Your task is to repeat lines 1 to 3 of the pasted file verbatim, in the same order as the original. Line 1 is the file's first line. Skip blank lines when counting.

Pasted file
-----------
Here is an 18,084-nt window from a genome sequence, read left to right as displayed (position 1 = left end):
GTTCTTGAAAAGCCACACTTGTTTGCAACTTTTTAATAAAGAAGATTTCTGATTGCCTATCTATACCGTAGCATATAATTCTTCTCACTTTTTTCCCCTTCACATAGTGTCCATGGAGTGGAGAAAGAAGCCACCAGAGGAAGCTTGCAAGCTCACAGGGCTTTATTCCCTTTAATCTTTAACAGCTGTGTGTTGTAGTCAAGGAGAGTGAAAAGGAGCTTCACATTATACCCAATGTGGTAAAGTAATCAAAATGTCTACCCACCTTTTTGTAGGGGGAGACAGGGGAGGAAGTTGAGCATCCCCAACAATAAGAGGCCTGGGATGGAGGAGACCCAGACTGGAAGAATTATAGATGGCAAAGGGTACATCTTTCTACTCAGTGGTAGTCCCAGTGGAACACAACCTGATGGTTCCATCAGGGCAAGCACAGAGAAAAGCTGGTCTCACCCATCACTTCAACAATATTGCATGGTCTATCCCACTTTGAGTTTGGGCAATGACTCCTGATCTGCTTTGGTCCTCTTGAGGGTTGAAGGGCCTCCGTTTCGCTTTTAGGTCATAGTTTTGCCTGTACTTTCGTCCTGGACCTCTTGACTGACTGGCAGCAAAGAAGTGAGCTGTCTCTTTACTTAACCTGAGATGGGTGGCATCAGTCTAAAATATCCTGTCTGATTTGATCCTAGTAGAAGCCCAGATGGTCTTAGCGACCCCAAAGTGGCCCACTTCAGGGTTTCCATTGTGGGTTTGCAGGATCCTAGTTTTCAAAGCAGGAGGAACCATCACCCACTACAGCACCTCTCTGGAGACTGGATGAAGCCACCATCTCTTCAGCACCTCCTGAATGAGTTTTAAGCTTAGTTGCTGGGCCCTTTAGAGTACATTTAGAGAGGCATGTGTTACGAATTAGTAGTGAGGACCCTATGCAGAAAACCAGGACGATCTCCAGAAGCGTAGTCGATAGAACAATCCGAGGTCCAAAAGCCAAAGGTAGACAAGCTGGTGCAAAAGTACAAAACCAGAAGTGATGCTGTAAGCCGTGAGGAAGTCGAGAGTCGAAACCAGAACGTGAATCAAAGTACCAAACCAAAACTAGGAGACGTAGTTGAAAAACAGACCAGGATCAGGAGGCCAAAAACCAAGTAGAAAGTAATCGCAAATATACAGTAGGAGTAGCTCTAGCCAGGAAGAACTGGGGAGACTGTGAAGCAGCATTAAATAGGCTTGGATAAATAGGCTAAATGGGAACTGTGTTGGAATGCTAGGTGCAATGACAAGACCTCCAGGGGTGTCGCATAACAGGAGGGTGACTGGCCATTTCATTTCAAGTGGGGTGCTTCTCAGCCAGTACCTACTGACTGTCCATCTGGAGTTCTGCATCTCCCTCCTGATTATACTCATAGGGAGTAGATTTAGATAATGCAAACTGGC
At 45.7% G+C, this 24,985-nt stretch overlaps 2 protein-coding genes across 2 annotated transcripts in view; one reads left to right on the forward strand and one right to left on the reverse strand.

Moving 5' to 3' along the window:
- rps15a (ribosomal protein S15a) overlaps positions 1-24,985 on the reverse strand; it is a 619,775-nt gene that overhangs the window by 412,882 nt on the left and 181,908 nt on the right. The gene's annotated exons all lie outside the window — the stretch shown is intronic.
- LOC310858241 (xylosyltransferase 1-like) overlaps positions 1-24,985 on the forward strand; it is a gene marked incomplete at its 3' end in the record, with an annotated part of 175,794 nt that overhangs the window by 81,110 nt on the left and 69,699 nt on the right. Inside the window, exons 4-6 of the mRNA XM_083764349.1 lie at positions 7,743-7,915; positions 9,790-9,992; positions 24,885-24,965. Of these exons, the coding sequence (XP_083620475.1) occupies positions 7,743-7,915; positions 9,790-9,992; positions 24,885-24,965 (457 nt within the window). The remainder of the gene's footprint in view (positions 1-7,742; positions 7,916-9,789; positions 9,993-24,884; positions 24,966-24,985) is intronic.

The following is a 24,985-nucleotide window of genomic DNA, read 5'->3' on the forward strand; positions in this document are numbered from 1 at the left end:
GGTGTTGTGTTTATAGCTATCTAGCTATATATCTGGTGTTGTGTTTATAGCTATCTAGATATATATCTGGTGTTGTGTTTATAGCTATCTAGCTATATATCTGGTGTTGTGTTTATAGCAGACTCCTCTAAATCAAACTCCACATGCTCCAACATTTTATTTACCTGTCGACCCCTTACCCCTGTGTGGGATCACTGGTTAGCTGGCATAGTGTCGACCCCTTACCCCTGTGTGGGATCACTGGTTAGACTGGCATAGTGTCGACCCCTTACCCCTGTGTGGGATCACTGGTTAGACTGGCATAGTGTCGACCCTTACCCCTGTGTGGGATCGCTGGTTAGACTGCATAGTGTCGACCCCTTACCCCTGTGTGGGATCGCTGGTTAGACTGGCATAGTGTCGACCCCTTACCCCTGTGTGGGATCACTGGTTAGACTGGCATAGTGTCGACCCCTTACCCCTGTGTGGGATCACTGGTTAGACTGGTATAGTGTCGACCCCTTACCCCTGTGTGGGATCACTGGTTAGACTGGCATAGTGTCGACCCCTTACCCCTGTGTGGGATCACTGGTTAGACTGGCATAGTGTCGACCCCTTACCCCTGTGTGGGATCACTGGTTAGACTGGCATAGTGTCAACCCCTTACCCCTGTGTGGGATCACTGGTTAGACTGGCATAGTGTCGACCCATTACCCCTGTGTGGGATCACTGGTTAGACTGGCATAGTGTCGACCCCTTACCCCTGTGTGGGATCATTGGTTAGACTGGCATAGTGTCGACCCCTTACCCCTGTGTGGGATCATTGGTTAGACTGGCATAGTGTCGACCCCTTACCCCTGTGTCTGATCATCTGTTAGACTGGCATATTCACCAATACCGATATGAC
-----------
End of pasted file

Here is an 18,084-nt window from a genome sequence, read left to right as displayed (position 1 = left end):
GTTCTTGAAAAGCCACACTTGTTTGCAACTTTTTAATAAAGAAGATTTCTGATTGCCTATCTATACCGTAGCATATAATTCTTCTCACTTTTTTCCCCTTCACATAGTGTCCATGGAGTGGAGAAAGAAGCCACCAGAGGAAGCTTGCAAGCTCACAGGGCTTTATTCCCTTTAATCTTTAACAGCTGTGTGTTGTAGTCAAGGAGAGTGAAAAGGAGCTTCACATTATACCCAATGTGGTAAAGTAATCAAAATGTCTACCCACCTTTTTGTAGGGGGAGACAGGGGAGGAAGTTGAGCATCCCCAACAATAAGAGGCCTGGGATGGAGGAGACCCAGACTGGAAGAATTATAGATGGCAAAGGGTACATCTTTCTACTCAGTGGTAGTCCCAGTGGAACACAACCTGATGGTTCCATCAGGGCAAGCACAGAGAAAAGCTGGTCTCACCCATCACTTCAACAATATTGCATGGTCTATCCCACTTTGAGTTTGGGCAATGACTCCTGATCTGCTTTGGTCCTCTTGAGGGTTGAAGGGCCTCCGTTTCGCTTTTAGGTCATAGTTTTGCCTGTACTTTCGTCCTGGACCTCTTGACTGACTGGCAGCAAAGAAGTGAGCTGTCTCTTTACTTAACCTGAGATGGGTGGCATCAGTCTAAAATATCCTGTCTGATTTGATCCTAGTAGAAGCCCAGATGGTCTTAGCGACCCCAAAGTGGCCCACTTCAGGGTTTCCATTGTGGGTTTGCAGGATCCTAGTTTTCAAAGCAGGAGGAACCATCACCCACTACAGCACCTCTCTGGAGACTGGATGAAGCCACCATCTCTTCAGCACCTCCTGAATGAGTTTTAAGCTTAGTTGCTGGGCCCTTTAGAGTACATTTAGAGAGGCATGTGTTACGAATTAGTAGTGAGGACCCTATGCAGAAAACCAGGACGATCTCCAGAAGCGTAGTCGATAGAACAATCCGAGGTCCAAAAGCCAAAGGTAGACAAGCTGGTGCAAAAGTACAAAACCAGAAGTGATGCTGTAAGCCGTGAGGAAGTCGAGAGTCGAAACCAGAACGTGAATCAAAGTACCAAACCAAAACTAGGAGACGTAGTTGAAAAACAGACCAGGATCAGGAGGCCAAAAACCAAGTAGAAAGTAATCGCAAATATACAGTAGGAGTAGCTCTAGCCAGGAAGAACTGGGGAGACTGTGAAGCAGCATTAAATAGGCTTGGATAAATAGGCTAAATGGGAACTGTGTTGGAATGCTAGGTGCAATGACAAGACCTCCAGGGGTGTCGCATAACAGGAGGGTGACTGGCCATTTCATTTCAAGTGGGGTGCTTCTCAGCCAGTACCTACTGACTGTCCATCTGGAGTTCTGCATCTCCCTCCTGATTATACTCATAGGGAGTAGATTTAGATAATGCAAACTGGC
At 45.7% G+C, this 24,985-nt stretch overlaps 2 protein-coding genes across 2 annotated transcripts in view; one reads left to right on the forward strand and one right to left on the reverse strand.